The match will be given an extra bite by the fact that the home coach Lothar Matthaus has been vocal in the media this week and will motivate his players to get three points on Friday. The former Germany international got the better of England in his playing days, and will look to replicate this in his managerial tenure, despite the fact that Bulgaria are almost assured of missing out on Euro 2012.

A win would go far to alleviating fears of a do or die game in Montenegro next month, a draw is not ideal but would be acceptable and a loss would put the nation’s chances of competing in the European Championships in jeopardy. Expect a hostile reception from a passionate home faithful, and Bulgaria to come out of the blocks quickly, but if England can weather an early storm they should have the players and the experience to see them home.

Published – http://www.whoateallthepies.tv/opinion/85363/england-vs-bulgaria-three-points-a-must-for-fabio-capellos-men.html

Is the cost of English players forcing Premier League clubs to look abroad?

With the much publicised transfers of Phil Jones and Jordan Henderson being completed by Manchester United and Liverpool respectively in the last week for a combined total of £36.5 million, most Premier League managers will be looking to the continent and beyond for their summer signings. Both England under 21 players have quality and potential in abundance, with that there is no argument, but such extortionate transfer fees will leave the majority of top flight sides financially out of the equation when looking to sign British players, and bring more foreigners to English shores.

The grievance is not with Sunderland or Blackburn, as neither wanted to lose their prodigious talents, both of which have been cultivated and nurtured through the clubs’ youth ranks. It was obvious that both players wanted to go, so why not get as high a fee as possible? The staggering thing is the amount of money it takes, and the big clubs are willing to pay, to buy young English talent. With FIFA eager to bring quotas into the game surrounding the number of home-grown players, and the Premier League being acknowledged as having a style and pace of play that takes time to adjust to, young British players will continue to cost an arm and a leg.

This piece is not a slight against either of the players personally; as a Spurs fan I would have liked to see them at White Hart Lane, especially Jones. But for £16.5 million? The 19 year old has only made 35 appearances in senior football. Henderson’s £20 million buys you a midfielder who has found the net a mere four times in over 70 games. My argument is not that he should score more goals, it is that for £20 million you would expect a player with a more rounded game.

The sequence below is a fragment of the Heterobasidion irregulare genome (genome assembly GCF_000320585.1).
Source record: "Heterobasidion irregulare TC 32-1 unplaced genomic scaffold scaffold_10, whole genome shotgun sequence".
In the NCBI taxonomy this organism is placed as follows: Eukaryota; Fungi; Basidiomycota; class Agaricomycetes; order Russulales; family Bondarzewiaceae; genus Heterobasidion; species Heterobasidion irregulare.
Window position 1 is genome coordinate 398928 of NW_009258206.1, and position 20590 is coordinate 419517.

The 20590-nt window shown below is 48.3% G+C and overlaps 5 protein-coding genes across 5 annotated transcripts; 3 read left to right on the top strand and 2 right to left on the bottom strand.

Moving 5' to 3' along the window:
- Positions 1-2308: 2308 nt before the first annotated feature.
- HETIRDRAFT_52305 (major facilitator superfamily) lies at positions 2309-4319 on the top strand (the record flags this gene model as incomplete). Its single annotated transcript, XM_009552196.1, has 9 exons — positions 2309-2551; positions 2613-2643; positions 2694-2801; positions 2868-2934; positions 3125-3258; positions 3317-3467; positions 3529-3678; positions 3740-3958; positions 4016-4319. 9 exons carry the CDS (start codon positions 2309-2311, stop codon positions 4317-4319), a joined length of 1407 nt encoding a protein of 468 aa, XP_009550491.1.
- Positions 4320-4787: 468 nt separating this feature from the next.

In Europe there are much cheaper alternatives. Newcastle United have just signed Yohan Cabaye from Lille for a fee believed to be around £5million, a player not dissimilar to Henderson. The 25 year old French midfielder is fresh from helping Lille to a league and cup double, playing the majority of the side’s games. He has featured in almost 200 first class matches, and has represented his country on four occasions; the key point however is that he cost a quarter of what Liverpool just splurged on Henderson.

Personally I believe Jones to be the better prospect of the two, but again the transfer fee seems excessive. £16.5million? If Gary Cahill is to leave Bolton in the next months the fee will be similar, whilst Arsenal target and Jones’ centre-half partner at Ewood Park Christopher Samba is reportedly available for £12 million. Lets put this in perspective, as it is not a new pricing trend. Sir Alex Ferguson paid £7 million for the best defender in the league in the form of Nemanja Vidic, but £30 million for Rio Ferdinand. Manchester rivals City signed bench-warmer Joleon Lescott for £22million but paid only £6 million for the first name on their teamsheet, Vincent Kompany. The cost of going home-grown is there for all to see.

I wish both Phil Jones and Jordan Henderson the very best of luck at their new clubs. I believe that both will excel in their new environments, and have the necessary ability to make the step up.  However the fees paid for their services are detrimental to the English game, and it will be to the cost of the national side and Fabio Capello, who will not have as many players to select for international duty due to the continued influx of cheaper foreign alternatives joining Premier League clubs this summer.

Published – http://afootballreport.com/post/6580583976/is-the-cost-of-english-players-forcing-premier-league